For Oregon, Polk sought to obtain total control of the area which had been shared with Great Britain since 1818. Polk requested Congress to pass a resolution notifying Great Britain of the United States’ intention to terminate the joint occupancy agreement, as agreed upon by both parties in a prior treaty. The House successfully passed the resolution on February 9th, 1846; the Senate, however, was another matter entirely. Many with expansionist fever pushed for the United States border to run along the 54 degrees and 40 minutes north parallel - even turning it into a slogan “54 40 or Fight.” They wanted assurances the entire region would come under U.S. control. While Polk initially called for similar terms, he inevitably ended up accepting a compromise where the United States border stood at the 49th parallel. Polk, rapidly headed towards an armed conflict with Mexico over Texas and California, was likely hesitant to start two wars over territory, especially considering Great Britain was open to negotiations.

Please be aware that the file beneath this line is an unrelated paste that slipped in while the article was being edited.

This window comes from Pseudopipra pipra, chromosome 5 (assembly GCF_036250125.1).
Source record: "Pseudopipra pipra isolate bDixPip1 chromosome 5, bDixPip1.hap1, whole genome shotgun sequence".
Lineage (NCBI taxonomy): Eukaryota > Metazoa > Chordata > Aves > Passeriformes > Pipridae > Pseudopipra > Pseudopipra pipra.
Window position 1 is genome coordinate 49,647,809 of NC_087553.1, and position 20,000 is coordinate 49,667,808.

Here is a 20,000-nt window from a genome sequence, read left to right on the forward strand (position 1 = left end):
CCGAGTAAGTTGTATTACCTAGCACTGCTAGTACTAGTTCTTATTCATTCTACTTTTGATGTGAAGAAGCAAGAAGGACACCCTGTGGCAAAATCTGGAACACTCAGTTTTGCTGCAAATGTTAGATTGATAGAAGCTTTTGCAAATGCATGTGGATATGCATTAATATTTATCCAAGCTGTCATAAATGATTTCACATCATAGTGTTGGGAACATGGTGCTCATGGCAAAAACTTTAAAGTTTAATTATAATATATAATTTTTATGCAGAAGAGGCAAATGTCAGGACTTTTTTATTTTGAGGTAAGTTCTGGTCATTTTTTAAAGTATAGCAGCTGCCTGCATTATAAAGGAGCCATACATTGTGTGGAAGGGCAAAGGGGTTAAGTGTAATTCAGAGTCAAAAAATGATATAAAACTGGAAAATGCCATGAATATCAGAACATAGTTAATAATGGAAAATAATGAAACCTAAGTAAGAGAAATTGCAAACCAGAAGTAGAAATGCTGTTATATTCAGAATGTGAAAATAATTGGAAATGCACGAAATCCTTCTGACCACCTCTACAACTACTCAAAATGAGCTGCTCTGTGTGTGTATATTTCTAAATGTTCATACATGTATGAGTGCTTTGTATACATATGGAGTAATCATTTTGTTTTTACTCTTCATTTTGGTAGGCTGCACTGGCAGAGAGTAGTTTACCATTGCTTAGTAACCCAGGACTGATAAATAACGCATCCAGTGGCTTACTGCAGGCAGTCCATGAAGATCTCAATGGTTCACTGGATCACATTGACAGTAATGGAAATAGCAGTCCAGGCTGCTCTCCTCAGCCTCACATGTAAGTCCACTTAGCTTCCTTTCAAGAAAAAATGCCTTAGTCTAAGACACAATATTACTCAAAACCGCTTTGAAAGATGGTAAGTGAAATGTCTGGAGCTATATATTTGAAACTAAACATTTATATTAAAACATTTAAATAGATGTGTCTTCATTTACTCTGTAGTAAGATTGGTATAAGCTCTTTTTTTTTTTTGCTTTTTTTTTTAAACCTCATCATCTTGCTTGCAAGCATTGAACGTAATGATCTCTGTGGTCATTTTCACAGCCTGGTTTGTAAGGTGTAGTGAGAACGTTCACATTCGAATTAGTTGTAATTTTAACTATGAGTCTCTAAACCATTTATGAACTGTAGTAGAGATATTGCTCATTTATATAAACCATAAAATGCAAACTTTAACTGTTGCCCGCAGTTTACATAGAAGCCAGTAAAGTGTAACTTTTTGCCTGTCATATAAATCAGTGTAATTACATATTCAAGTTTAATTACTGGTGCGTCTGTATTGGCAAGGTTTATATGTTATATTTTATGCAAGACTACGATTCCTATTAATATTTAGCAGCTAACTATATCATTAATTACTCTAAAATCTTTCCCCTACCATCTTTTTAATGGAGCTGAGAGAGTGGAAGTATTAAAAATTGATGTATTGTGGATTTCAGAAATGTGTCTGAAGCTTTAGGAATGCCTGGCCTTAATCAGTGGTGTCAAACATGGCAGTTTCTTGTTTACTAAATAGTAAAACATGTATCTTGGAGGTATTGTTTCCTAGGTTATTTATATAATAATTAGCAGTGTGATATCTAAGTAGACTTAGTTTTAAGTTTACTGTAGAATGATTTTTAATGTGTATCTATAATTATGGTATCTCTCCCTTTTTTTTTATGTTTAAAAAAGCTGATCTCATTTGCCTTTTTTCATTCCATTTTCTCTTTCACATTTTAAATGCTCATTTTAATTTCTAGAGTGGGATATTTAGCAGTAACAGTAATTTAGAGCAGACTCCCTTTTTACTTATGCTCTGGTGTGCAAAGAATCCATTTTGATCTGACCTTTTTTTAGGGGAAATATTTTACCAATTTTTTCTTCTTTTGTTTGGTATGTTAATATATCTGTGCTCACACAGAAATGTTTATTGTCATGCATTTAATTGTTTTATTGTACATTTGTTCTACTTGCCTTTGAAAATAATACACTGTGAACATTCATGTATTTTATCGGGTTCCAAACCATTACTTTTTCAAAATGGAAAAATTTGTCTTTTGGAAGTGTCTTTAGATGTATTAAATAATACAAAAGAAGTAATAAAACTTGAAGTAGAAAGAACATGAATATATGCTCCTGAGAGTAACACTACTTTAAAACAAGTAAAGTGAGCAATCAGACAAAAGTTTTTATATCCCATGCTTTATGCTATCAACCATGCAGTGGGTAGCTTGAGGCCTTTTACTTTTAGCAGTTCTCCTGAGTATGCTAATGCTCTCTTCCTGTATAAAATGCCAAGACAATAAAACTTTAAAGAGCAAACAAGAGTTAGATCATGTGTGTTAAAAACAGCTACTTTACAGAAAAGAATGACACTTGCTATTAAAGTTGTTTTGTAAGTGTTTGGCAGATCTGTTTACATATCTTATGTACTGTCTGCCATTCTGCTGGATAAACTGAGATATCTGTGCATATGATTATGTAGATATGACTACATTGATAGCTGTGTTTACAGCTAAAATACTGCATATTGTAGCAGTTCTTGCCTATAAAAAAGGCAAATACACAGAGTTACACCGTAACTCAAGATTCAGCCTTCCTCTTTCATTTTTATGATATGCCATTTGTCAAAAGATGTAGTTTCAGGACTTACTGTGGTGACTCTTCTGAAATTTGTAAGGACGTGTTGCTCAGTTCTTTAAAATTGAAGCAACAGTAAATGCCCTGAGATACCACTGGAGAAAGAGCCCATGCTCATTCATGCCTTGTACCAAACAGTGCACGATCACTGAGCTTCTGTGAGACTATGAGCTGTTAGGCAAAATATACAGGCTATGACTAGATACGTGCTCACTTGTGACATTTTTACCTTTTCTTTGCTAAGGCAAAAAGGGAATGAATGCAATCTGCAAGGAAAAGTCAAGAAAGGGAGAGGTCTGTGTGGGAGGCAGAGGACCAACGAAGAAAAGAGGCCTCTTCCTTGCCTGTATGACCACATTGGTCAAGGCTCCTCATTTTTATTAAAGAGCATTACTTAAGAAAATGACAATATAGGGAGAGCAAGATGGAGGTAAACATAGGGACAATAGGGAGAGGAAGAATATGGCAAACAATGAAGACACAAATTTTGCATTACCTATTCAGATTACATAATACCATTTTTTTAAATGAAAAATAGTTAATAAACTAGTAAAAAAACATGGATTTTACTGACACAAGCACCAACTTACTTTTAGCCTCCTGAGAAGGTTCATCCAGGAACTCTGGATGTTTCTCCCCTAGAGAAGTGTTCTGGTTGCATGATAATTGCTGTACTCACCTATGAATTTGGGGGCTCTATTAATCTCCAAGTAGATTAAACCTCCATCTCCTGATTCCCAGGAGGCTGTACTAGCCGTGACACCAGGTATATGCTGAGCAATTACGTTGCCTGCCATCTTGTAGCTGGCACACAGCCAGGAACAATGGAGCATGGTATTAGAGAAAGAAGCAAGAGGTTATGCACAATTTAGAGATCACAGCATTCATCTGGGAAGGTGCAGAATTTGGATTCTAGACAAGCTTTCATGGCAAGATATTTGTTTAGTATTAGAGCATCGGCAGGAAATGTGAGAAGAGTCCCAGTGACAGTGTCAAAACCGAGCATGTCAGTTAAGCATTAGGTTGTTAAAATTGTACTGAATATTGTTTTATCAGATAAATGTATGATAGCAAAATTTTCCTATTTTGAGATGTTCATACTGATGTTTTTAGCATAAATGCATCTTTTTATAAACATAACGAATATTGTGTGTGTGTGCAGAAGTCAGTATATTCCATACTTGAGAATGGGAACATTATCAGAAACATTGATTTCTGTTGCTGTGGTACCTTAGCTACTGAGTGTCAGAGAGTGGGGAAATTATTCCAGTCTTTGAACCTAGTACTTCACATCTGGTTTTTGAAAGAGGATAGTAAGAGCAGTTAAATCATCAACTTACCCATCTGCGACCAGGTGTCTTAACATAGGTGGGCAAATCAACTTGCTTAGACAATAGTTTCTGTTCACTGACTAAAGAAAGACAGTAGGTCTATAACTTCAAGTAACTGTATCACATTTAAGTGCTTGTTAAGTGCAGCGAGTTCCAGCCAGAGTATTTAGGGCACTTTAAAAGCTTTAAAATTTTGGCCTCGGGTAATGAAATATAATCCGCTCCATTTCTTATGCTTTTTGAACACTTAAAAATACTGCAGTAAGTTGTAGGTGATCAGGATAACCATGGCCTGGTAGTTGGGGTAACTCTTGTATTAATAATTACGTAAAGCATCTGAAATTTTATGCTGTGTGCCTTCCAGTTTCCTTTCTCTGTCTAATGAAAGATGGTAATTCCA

As for the fight over Texas and California… Well, that is a bit more complicated. So much so that I decided to dedicate an entire episode to the conflict so you will have to come back to hear all about it. However, I think even the smallest of history students knows that when all was said and done, the United States under James Polk acquired quite a bit of territory - more than one million square miles. During Polk’s administration, three states were added to the union - Texas in 1845, followed by Iowa in 1846 and Wisncosin in 1848. Not to mention the territories that would later become California, Arizona, Utah, Nevada, and Washington, just to name a few. 


Polk also established the Department of the Interior, which brought the Bureau of the Census, General Land Office, Bureau of Indian Affairs, the Patent office, and the Pension office under one department. He also successfully re-established an independent treasury, lowered tariffs, and signed legislation establishing the Smithsonian. Needless to say, his administration was quite busy.